“Henry Fonda was still throwing up before each stage performance, even when he was seventy-five. In other words, fear doesn’t go away. The warrior and the artist live by the same code of necessity, which dictates that the battle must be fought anew every day.”

-Steven Pressfield, The War of Art

As the glitz and glitter of a tired December settles right behind us, it feels big and brave to write down a list of goals under a heading of 2011. And January comes with a gumption-filled heart, and I look at her both with narrow eyes and the tiniest glimmer of hope. We tend to dream big but live small. January is for dreaming, and it feels brave and right, because we glimpse our potential and we dare to believe in a God who can do big things through us.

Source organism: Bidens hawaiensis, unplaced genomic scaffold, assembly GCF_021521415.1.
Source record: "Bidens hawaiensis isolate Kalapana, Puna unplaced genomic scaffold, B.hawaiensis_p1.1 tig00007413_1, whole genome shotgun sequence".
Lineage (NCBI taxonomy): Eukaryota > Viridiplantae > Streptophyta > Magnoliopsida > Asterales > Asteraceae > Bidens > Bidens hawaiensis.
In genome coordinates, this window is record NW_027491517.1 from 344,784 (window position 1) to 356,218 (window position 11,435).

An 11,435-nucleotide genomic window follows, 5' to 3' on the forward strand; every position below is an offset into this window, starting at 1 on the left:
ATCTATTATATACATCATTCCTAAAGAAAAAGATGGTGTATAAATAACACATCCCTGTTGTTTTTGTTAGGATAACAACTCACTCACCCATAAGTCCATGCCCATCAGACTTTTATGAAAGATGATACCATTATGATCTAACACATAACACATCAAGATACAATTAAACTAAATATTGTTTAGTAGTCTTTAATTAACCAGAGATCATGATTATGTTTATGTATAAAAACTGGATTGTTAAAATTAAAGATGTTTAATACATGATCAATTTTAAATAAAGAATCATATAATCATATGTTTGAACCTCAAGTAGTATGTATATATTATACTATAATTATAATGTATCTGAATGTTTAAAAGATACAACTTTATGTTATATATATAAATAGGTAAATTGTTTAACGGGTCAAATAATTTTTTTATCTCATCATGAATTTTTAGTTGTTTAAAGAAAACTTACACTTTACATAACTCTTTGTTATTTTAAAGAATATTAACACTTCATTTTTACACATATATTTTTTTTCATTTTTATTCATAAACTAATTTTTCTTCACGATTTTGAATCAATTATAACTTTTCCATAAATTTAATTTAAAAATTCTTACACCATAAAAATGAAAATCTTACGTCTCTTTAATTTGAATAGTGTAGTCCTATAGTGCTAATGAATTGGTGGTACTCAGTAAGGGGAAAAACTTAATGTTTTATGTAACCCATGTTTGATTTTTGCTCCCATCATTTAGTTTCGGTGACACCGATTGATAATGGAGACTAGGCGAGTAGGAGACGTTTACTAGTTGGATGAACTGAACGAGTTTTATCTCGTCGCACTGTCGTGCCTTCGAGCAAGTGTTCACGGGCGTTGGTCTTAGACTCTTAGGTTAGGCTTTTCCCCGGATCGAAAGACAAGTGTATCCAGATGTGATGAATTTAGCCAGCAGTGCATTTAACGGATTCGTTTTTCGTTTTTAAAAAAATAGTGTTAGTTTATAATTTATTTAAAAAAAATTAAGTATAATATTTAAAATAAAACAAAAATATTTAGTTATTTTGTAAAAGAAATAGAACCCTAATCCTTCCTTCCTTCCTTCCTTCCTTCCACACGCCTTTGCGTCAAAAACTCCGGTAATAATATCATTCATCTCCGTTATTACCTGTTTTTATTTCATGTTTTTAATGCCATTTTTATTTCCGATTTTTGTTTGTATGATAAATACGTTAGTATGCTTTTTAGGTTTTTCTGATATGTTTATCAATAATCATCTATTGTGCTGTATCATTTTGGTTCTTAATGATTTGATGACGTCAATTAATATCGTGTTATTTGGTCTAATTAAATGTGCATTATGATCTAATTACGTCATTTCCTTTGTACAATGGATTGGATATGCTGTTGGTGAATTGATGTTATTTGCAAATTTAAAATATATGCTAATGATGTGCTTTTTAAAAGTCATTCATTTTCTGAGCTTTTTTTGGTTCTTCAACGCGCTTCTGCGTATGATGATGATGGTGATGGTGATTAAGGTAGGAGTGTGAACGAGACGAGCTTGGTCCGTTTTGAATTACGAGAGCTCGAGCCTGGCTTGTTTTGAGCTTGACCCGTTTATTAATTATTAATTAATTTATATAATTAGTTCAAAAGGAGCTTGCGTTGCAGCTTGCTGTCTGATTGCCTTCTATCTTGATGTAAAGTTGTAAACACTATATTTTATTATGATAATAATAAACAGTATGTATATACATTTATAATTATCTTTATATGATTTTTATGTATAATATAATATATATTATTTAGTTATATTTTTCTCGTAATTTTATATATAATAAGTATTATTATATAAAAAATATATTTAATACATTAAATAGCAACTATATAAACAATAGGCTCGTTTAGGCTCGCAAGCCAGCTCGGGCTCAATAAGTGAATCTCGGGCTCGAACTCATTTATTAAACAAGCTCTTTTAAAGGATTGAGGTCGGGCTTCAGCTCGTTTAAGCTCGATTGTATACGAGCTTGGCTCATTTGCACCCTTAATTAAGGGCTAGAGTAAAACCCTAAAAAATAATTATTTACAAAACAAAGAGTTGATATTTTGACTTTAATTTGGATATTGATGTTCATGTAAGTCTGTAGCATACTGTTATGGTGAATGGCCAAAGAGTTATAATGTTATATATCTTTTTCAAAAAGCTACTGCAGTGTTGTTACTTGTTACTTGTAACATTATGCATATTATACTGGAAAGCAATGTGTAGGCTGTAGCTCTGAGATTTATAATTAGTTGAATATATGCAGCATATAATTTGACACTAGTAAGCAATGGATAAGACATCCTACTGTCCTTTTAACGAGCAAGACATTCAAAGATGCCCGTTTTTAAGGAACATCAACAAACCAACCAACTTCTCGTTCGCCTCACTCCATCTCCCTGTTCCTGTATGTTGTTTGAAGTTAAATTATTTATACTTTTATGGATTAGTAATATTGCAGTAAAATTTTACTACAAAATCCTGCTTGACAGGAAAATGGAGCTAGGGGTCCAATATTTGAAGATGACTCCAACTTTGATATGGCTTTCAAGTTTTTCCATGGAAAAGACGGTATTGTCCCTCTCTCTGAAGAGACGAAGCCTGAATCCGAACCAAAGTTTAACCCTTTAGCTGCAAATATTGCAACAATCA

But then the living barges in ruining all our good intentions. And so we settle. It’s because there is fear in art. But if we live to avoid the fear, we miss the art, too. Despite what I always believed, the closer you get to finding your art, the more fear will hound you.

Annie sent me an email on New Years Eve. It was an email of support and of love. And at the end, after she said some stuff and some things, she said this: “2011. We will make art.”¬†Fear showed up when I read her words, but not the dark kind with the big teeth. Instead, I was backstage with a puking Henry Fonda, ready to head out on Broadway. The fear was big, but the art was bigger. He wouldn’t have rather been anywhere else. And of course, neither would I. What about you?